Sunday News: From the Editorial pages


BILL REQUIRING IN-PERSON LEARNING RELIES ON LUCK NOT REALITY: The leaders of the North Carolina General Assembly treat legislation like a wish to the genie in the lamp. The demands in legislation, like requiring in-person classroom instruction for most public schools will instantly happen because, poof, the bill becomes law. For this legislation to work, several assumptions that are far out of the control of mere mortals – even esteemed and powerful state legislators – must align. The reality, as legislators have been repeatedly shown over the years but refused to acknowledge, is that commands for action require understanding, planning, communication, resources and consensus. For some reason, legislators who often crow that local governance and decision-making is their strong bias, feel this one-size-fits-all solution is best. This legislation prevents communities from making their own assessment of local needs and conditions to make these sensitive decisions.

POLLUTERS' TAX WOULD HELP CLEAR TOXIC WASTE SITES: One in six Americans lives within three miles of a toxic waste site so dangerous that the government has designated or proposed that the EPA’s Superfund program should clean it up. According to a new report from the U.S. PIRG Education Fund, North Carolina is the 12th-worst state in the country when it comes to Superfund sites, with 38 of these contaminated locations from the low country of Wilmington to the mountains of Waynesville, including a handful in our largest population centers – one in Charlotte and two in Raleigh. The chemicals at these sites may increase the risk of cancer, heart and respiratory problems, and other serious health issues, especially for people who live nearby. The radius of potential victims keeps getting wider as climate-induced disasters threaten to spread contamination from Superfund sites further into residential areas. With North Carolina being the third most hurricane-prone state, the risk of flooding breaching a Superfund site poses a severe threat. You’d think preventing exposure to hazardous materials would be a national priority, but the federal government has underfunded this key cleanup program for decades. A Polluter Pays tax would fix that. In fiscal year 2020, the Superfund program completed cleanup at only 10 sites, compared to an average of 71 sites each fiscal year from 1991 to 2000, when the Superfund budget was at its highest. Congress could increase appropriations to the Superfund program to clean up these sites. But the public shouldn’t have to pay for polluters’ messes. Instead, we should reinstate the Polluter Pays tax that originally funded the program.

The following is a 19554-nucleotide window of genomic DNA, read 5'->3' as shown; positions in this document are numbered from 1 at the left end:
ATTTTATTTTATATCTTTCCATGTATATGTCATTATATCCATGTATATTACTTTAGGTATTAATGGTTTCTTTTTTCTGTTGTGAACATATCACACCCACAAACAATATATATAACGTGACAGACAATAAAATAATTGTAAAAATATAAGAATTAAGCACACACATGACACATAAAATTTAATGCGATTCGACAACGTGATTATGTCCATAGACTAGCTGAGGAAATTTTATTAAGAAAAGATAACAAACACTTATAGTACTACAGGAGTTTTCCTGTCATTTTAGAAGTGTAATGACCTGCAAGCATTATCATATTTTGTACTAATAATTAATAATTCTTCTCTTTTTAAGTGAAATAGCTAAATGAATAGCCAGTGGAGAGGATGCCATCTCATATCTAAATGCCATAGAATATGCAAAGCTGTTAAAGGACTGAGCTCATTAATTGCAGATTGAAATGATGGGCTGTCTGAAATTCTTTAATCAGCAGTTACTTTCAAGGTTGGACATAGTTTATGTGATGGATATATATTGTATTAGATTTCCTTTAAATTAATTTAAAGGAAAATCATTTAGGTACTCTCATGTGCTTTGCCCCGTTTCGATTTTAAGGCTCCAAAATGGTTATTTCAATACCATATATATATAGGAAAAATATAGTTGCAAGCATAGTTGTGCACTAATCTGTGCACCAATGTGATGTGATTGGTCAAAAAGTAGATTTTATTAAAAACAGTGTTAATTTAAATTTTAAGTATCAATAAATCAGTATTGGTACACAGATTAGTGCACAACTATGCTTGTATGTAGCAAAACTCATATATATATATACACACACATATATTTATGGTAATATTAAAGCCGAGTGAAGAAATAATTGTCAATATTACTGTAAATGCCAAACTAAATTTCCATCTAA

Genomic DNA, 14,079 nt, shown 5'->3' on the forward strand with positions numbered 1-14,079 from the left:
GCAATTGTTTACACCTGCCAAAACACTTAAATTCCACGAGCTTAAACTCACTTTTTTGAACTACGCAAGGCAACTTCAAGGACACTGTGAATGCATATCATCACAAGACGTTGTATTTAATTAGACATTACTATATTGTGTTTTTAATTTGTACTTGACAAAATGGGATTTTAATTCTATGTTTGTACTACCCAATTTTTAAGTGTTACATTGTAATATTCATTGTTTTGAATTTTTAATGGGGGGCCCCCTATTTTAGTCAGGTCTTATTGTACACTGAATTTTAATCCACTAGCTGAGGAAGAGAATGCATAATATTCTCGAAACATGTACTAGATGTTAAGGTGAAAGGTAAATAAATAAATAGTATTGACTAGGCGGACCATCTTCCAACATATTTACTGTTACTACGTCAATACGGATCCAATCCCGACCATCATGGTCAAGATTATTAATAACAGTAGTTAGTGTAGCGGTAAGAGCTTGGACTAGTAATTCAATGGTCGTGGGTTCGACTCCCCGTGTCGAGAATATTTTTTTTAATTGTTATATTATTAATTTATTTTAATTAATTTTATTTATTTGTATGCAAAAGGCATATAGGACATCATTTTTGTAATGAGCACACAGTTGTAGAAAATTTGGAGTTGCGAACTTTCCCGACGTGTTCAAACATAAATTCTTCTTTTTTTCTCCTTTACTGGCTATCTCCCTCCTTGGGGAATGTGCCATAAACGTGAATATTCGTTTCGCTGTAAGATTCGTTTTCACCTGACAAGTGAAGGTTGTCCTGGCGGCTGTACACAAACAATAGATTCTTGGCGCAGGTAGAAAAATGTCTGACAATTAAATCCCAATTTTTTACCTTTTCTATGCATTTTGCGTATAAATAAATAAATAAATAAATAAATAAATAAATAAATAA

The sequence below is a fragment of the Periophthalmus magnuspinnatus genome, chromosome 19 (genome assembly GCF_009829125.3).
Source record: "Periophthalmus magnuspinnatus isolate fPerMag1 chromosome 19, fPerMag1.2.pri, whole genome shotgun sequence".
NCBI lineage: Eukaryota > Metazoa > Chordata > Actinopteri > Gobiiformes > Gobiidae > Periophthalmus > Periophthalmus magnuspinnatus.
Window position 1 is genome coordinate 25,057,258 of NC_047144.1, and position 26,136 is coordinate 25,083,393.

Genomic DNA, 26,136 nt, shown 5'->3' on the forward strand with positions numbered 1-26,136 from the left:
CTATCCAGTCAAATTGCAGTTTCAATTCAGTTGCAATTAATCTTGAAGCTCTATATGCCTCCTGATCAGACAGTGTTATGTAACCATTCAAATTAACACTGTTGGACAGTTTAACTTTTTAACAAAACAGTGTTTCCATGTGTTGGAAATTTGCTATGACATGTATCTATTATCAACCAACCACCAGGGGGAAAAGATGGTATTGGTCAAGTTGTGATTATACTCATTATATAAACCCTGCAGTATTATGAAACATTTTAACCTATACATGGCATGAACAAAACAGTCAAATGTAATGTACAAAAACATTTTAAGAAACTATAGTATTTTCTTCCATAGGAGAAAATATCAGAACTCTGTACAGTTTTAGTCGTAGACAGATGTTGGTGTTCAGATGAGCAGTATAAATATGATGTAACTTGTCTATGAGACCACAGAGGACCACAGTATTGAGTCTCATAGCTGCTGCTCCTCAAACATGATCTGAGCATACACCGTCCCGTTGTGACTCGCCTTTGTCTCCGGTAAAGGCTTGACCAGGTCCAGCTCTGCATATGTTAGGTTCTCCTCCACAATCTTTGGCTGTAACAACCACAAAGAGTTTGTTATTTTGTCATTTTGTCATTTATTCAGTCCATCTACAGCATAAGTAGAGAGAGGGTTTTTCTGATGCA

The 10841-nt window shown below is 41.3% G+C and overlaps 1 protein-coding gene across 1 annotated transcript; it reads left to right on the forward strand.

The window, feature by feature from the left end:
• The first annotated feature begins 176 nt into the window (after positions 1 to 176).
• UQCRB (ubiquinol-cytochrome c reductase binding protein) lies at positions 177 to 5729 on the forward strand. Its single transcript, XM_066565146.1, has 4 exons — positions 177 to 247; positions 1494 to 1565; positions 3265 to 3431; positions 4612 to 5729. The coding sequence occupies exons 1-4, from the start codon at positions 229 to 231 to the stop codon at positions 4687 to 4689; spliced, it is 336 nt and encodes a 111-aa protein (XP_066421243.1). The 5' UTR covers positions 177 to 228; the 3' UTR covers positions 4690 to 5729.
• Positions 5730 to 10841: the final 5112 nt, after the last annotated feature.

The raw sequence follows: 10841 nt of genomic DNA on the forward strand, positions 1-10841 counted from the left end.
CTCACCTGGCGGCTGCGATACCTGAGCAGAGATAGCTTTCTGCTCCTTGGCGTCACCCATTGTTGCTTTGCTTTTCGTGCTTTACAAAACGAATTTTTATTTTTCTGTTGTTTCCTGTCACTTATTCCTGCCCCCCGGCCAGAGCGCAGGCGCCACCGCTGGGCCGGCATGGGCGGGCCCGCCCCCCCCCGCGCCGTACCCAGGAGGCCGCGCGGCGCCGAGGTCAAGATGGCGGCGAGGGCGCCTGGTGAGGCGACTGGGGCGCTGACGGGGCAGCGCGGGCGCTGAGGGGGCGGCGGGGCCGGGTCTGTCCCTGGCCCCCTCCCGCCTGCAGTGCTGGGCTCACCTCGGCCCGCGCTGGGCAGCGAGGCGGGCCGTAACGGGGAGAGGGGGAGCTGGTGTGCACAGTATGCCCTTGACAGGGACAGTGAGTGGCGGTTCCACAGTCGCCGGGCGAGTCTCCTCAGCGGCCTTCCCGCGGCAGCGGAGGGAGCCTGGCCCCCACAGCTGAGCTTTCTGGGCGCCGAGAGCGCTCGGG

MAKING MINIMUM WAGE A LIVABLE WAGE NEEDS TO BE TOP LEGISLATIVE PRIORITY: Legislators are working diligently to: Make sure citizens can carry firearms into places of worship and their adjacent schools; Get spectators back into the bleachers at athletic events; Tell city councils what they can and cannot spend on law enforcement as well as telling local law enforcement who can and cannot be kept in custody. They’ve been so busy with these non-urgent items, appealing to their narrow partisan political base, they haven’t been able to find time to deal with one of the most pressing matters for all hard-working North Carolinians – making sure they receive a decent wage for their honest hard work. It has been 12 years since North Carolina’s lowest-possible $7.25 an hour minimum wage has been changed. In that time, the buying power of that wage has dropped. A minimum wage earner’s clout at the cash register had gone down nearly $3,000 a year. The state’s minimum wage, for a single parent and child, is $2,340 less than the $17,420 federal poverty line. No one gains at the state’s absurdly low minimum wage. Workers don’t have the money they need for the basics to sustain themselves. As a result, somewhere at some time, someone else ends up paying the difference – when food must be on the table, when a health issue becomes a life-or-death emergency, when basic shelter must be provided.